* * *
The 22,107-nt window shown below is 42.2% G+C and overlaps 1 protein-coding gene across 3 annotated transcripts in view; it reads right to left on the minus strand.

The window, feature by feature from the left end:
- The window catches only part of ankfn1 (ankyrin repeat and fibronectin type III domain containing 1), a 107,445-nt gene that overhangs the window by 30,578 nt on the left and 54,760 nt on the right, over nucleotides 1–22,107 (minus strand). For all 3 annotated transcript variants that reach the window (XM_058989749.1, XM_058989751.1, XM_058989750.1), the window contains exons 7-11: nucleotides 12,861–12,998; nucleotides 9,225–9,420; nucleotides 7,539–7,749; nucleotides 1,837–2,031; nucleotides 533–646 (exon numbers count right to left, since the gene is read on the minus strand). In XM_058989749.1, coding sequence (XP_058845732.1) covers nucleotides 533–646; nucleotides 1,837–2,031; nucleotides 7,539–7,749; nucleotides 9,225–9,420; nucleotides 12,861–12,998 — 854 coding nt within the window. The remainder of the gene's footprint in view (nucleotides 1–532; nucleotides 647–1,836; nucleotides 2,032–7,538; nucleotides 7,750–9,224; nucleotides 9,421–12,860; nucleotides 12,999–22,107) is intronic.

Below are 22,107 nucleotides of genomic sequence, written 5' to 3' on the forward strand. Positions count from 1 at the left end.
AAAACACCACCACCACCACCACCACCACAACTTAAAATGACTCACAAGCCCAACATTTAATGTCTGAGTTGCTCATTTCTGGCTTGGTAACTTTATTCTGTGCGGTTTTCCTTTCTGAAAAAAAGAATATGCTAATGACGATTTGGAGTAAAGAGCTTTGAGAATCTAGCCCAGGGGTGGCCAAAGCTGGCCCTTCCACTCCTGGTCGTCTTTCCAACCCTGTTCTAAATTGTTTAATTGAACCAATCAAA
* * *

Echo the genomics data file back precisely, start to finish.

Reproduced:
The 22,107-nt window shown below is 42.2% G+C and overlaps 1 protein-coding gene across 3 annotated transcripts in view; it reads right to left on the minus strand.

The window, feature by feature from the left end:
- The window catches only part of ankfn1 (ankyrin repeat and fibronectin type III domain containing 1), a 107,445-nt gene that overhangs the window by 30,578 nt on the left and 54,760 nt on the right, over nucleotides 1–22,107 (minus strand). For all 3 annotated transcript variants that reach the window (XM_058989749.1, XM_058989751.1, XM_058989750.1), the window contains exons 7-11: nucleotides 12,861–12,998; nucleotides 9,225–9,420; nucleotides 7,539–7,749; nucleotides 1,837–2,031; nucleotides 533–646 (exon numbers count right to left, since the gene is read on the minus strand). In XM_058989749.1, coding sequence (XP_058845732.1) covers nucleotides 533–646; nucleotides 1,837–2,031; nucleotides 7,539–7,749; nucleotides 9,225–9,420; nucleotides 12,861–12,998 — 854 coding nt within the window. The remainder of the gene's footprint in view (nucleotides 1–532; nucleotides 647–1,836; nucleotides 2,032–7,538; nucleotides 7,750–9,224; nucleotides 9,421–12,860; nucleotides 12,999–22,107) is intronic.

Below are 22,107 nucleotides of genomic sequence, written 5' to 3' on the forward strand. Positions count from 1 at the left end.
AAAACACCACCACCACCACCACCACCACAACTTAAAATGACTCACAAGCCCAACATTTAATGTCTGAGTTGCTCATTTCTGGCTTGGTAACTTTATTCTGTGCGGTTTTCCTTTCTGAAAAAAAGAATATGCTAATGACGATTTGGAGTAAAGAGCTTTGAGAATCTAGCCCAGGGGTGGCCAAAGCTGGCCCTTCCACTCCTGGTCGTCTTTCCAACCCTGTTCTAAATTGTTTAATTGAACCAATCAAA